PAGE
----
“It looks like some states have been slightly more aggressive than where CMS initially wants to start with this,” Grabert said of staffing ratios in New Jersey and New York.
Aronson sees the federal reform as potentially more “flexible” compared to his own state mandate tying hours to a specific role – the certified practical nurse (CNA).
With more flexibility, providers would be able to meet the needs of residents by hiring specialist staff who would take into account comorbidities within a specific community or population, Aronson added.
“If I have a nursing home which is a very specialized institution, with a lot of acute needs, let’s say a [ventilation] unit, I can staff it with doctors or medical assistants (PAs), a pulmonologist or specially trained nurses,” Aronson said.
Aronson believes that at the federal level, CMS isn’t just looking at CNAs — they’re looking at direct care staff as a whole. New Jersey, focusing only on CNAs, has a minimum staffing requirement that hasn’t improved the quality of care, he said.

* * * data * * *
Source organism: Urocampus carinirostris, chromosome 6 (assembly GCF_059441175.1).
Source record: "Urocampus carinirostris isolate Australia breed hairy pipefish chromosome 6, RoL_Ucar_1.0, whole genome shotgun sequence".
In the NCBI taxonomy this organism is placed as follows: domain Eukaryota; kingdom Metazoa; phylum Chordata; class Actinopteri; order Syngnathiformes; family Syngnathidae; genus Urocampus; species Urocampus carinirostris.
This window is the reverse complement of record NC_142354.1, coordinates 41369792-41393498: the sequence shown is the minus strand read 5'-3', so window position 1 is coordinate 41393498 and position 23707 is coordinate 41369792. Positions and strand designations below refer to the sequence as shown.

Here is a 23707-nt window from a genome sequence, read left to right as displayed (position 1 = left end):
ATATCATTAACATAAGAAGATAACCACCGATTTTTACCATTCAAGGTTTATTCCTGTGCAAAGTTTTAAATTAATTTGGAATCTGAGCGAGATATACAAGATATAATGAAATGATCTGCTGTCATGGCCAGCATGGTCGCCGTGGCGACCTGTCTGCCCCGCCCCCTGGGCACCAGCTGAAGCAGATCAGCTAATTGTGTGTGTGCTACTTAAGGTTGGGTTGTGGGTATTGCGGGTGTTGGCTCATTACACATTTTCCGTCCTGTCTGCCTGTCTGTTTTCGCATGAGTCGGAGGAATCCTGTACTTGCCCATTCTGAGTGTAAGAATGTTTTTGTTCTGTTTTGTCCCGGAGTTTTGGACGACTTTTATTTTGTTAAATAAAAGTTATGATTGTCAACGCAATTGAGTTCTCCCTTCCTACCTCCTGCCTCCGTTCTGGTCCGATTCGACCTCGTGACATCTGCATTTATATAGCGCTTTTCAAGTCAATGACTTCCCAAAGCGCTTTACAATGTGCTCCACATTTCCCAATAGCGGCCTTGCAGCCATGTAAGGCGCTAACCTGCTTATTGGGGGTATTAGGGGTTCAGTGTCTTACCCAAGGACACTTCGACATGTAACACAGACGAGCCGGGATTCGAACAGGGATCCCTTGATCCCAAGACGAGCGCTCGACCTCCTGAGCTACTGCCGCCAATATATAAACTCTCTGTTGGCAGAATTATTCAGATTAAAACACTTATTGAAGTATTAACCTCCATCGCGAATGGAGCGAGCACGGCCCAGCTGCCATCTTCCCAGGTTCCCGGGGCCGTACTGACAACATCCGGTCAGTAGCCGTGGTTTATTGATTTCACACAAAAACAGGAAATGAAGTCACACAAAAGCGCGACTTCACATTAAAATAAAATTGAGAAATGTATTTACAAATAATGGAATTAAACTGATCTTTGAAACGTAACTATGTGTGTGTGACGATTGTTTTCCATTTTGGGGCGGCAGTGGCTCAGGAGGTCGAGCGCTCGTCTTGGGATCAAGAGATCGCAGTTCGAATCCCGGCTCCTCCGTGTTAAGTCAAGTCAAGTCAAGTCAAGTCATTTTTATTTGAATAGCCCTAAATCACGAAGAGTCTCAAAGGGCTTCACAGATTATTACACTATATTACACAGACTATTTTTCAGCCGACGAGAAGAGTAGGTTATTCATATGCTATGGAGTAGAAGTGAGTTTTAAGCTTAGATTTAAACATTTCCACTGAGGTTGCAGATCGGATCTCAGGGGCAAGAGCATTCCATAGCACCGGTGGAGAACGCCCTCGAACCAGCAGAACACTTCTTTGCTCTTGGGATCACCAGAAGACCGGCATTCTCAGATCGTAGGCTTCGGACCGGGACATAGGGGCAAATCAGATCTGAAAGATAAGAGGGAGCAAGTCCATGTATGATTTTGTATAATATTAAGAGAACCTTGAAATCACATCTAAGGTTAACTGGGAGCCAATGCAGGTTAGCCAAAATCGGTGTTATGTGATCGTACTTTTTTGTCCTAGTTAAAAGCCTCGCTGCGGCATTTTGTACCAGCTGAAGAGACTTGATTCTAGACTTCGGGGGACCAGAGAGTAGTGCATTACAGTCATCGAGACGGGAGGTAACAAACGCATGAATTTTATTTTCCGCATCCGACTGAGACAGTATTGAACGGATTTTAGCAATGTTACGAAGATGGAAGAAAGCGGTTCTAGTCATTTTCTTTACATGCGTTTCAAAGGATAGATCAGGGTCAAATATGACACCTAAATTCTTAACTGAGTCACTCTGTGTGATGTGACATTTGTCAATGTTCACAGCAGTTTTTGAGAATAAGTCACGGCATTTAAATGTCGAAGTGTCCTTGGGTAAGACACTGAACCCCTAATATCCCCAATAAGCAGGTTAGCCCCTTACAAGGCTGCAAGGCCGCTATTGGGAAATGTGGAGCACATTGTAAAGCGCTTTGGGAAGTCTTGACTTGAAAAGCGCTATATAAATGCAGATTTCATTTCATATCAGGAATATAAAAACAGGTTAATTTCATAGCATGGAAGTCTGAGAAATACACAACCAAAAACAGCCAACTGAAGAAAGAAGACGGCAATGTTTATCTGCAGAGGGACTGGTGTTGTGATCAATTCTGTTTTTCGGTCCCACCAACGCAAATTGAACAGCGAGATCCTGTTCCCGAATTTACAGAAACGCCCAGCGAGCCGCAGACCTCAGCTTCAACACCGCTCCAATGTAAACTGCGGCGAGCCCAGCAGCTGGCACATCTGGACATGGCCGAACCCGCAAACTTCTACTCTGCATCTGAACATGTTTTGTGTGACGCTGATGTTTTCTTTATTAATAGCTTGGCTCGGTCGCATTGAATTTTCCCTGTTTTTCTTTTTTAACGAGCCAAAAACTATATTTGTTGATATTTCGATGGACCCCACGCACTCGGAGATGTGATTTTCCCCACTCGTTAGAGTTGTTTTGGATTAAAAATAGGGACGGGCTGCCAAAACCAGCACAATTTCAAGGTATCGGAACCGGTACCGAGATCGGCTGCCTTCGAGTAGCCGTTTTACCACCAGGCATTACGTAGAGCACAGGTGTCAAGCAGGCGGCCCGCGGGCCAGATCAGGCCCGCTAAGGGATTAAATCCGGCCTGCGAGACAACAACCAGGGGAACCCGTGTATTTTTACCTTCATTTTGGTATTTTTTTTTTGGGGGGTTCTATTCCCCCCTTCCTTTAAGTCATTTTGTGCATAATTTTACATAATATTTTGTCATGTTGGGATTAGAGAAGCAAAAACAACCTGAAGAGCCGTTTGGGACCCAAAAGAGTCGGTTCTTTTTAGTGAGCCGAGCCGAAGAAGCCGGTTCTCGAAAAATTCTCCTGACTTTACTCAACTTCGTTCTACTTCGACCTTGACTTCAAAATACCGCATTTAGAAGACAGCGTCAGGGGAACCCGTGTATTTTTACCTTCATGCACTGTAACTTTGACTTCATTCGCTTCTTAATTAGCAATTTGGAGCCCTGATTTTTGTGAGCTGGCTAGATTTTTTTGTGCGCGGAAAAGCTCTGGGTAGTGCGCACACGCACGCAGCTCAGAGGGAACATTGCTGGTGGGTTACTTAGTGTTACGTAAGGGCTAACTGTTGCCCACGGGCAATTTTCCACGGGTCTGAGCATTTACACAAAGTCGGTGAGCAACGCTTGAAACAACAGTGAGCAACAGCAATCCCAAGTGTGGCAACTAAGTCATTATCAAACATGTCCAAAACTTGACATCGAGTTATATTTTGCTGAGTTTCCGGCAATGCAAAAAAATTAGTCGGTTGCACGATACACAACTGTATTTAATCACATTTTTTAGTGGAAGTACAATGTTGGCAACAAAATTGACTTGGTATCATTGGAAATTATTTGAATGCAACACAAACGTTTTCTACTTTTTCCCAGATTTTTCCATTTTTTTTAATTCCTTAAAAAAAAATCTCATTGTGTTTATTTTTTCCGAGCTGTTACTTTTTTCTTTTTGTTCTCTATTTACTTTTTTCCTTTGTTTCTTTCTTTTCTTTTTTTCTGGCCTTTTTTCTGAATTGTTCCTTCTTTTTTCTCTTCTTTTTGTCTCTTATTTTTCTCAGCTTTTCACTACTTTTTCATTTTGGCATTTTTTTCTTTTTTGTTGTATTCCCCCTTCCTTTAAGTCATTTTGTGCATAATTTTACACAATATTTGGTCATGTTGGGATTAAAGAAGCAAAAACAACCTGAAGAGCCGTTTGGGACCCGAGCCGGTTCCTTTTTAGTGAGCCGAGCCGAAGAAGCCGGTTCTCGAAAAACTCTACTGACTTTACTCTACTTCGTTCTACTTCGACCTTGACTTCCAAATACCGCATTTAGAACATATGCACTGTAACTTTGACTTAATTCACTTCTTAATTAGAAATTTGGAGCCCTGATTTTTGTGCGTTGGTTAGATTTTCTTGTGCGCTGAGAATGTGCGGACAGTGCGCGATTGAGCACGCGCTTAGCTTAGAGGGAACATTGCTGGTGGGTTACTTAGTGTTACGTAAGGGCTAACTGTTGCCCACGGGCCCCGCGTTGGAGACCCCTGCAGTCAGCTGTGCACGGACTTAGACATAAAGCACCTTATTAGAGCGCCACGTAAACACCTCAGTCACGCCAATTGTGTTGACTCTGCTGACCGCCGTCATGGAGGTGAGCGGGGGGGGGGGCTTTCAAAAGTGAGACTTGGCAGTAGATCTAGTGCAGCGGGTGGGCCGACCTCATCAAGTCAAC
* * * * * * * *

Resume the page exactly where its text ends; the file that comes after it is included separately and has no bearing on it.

“Many of Biden’s proposals have already been implemented or reviewed in New Jersey…the federal staffing ideas they are considering are much more flexible than New Jersey’s ANC staffing ratio,” Aronson said.
Nursing homes with a less acute population could be staffed with more CNAs, fewer specialist staff, he said.
“By giving providers this flexibility, you allow them to decide what they need to meet the needs of their own residents,” Aronson added.
Florida recently passed a change to its minimum staffing law doing just that – opening up its staffing ratio to more positions beyond typical LPNs, CNAs, and RNs.
“In New Jersey, it’s hard to argue that a CNA staffing ratio is going to improve the quality of care when you’re talking about buildings [that house] residents with high acuity. It is not the CNAs that determine the quality in these buildings,” Aronson said.